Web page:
Lady gaga “speaks out” against bullying
Macklemore “speaks out” against homophobia
Kanye “goes on a rant” about racism.
Kanye “goes on a rant” about George Bush.
Coded language don’t really be coded tho.
Nicki Minaj “goes on a rant” about sexism.
Oop oop oopity oop did someone drop a bunch of truth over here?
Last year Diana Tamayo became one of six people charged in thefts involving more than $3 million in stolen goods from the homes of young Hollywood celebrities like Lindsay Lohan, Paris Hilton and Orlando Bloom. Tamayo was indicted on one count of first-degree residential burglary, one count of receiving stolen property and one count of conspiracy.
She was part of a group of six young adults that gained national attention for breaking into homes of the rich and famous. The celebrity gossip site TMZ dubbed the group “the burglar bunch” while Vanity Fair referred to them as “the bling ring.” Their capers briefly brought them the same kind of celebrity that they were drawn to target.
The ring was largely made up of young women who attended a continuation high school in Agoura Hills, an unincorporated area just outside Los Angeles that sits next to Malibu. Agoura is an especially affluent area where the median household income is over $108,000, compared to Los Angeles’ $56,266 median.
Tamayo was different from the other girls in the ring. She lived in one of the few apartment buildings in nearby Calabasas with her family. She was elected class president and named “best smile” in the 2007 Indian Hills yearbook. And she’s an undocumented immigrant, according to Vanity Fair, citing reports from police officers.
At her court hearing in October 2012, the Los Angeles Times noted Tamayo “shed tears as a statement was read in court, noting the potential for deportation because of the conviction.” During court proceedings, Tamayo’s lawyer also said police officials threatened her and her family with deportation if she didn’t cooperate.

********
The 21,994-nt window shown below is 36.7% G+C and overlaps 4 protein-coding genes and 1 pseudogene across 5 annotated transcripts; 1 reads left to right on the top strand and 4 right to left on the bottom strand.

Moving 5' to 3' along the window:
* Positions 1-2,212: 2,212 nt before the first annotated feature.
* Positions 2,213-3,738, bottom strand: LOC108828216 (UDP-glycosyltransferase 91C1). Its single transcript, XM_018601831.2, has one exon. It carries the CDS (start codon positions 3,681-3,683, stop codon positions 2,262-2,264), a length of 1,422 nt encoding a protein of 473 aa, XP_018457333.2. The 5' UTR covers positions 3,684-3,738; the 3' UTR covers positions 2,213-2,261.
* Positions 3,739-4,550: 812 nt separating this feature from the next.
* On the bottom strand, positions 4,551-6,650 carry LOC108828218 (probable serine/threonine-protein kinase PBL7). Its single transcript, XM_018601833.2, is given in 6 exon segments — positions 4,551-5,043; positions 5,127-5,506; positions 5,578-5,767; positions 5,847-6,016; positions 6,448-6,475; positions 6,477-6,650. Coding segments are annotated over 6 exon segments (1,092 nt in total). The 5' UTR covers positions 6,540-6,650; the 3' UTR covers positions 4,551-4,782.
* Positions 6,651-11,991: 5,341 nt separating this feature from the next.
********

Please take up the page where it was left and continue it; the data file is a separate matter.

Director Sofia Coppola’s new film “The Bling Ring” is based on a 2010 Vanity Fair story about Tamayo and her fellow young burglars. But Tamayo’s experience is nowhere to be seen in the film. The film’s lead roles went to two white actresses, an Asian American actress and a white male. That’s the sort of omission that would typically spur an outcry from culture watchers—Colorlines included!—whom have decried Hollywood’s long, frustrating record of whitewashing people of color from history and culture. But there’s been no uproar over Coppola’s Latino-free version of the “Bling Ring.” There’s not been the expected stream of articles and blog posts blasting the director for erasing Tamayo from the story.
Why the muted reaction? In the era of Deferred Action and comprehensive immigration reform, are we more or less interested in seeing the full range of immigrant life portrayed in popular culture? As the political debate turns on defining good immigrants vs. bad immigrants, would seeing characters like Tamayo in films be a good thing? I asked some smart people in film, who also happen to be undocumented, and the answer is, well, it’s complicated.
“With immigration reform talks going on, I believe it’s a bit tricky because you don’t necessarily want to portray anyone bad at this moment. But at the same time not all DREAMers, not all undocumented students are top of the class people,” said Frisly Soberanis, a Tribeca Film Fellowship alumni and college student.
“Not all DREAMers are getting full rides to school and not all DREAMers have a clean record, and that’s something that as a community we have to start emphasizing,” said Soberanis, who’s also an undocumented immigrant. “Not everyone gets the same opportunities as other people.”
But showing the complexity of undocumented immigrants in the U.S. through films and television is easier said than done. Roles for actors of color are already scarce and when the roles make it on the screen they’re not often the fully developed roles that leave positive, lasting impressions on viewers.
A National Hispanic Media Coalition study found that non-Latinos who have positive opinions about Latinos have less favorable opinions when exposed to negative entertainment or news narratives.
The study [PDF] found that after viewing just one minute of media content, people change the way they view Latinos. “When asked about Latinos’ intelligence,” the authors write, “those who consumed negative news and entertainment pieces were much more likely to rate Latinos as unintelligent, while those who consumed positive pieces were much more likely to rate Latinos as intelligent. This is only one example of many from the poll that demonstrate that media content influences peoples’ opinions about Latinos.”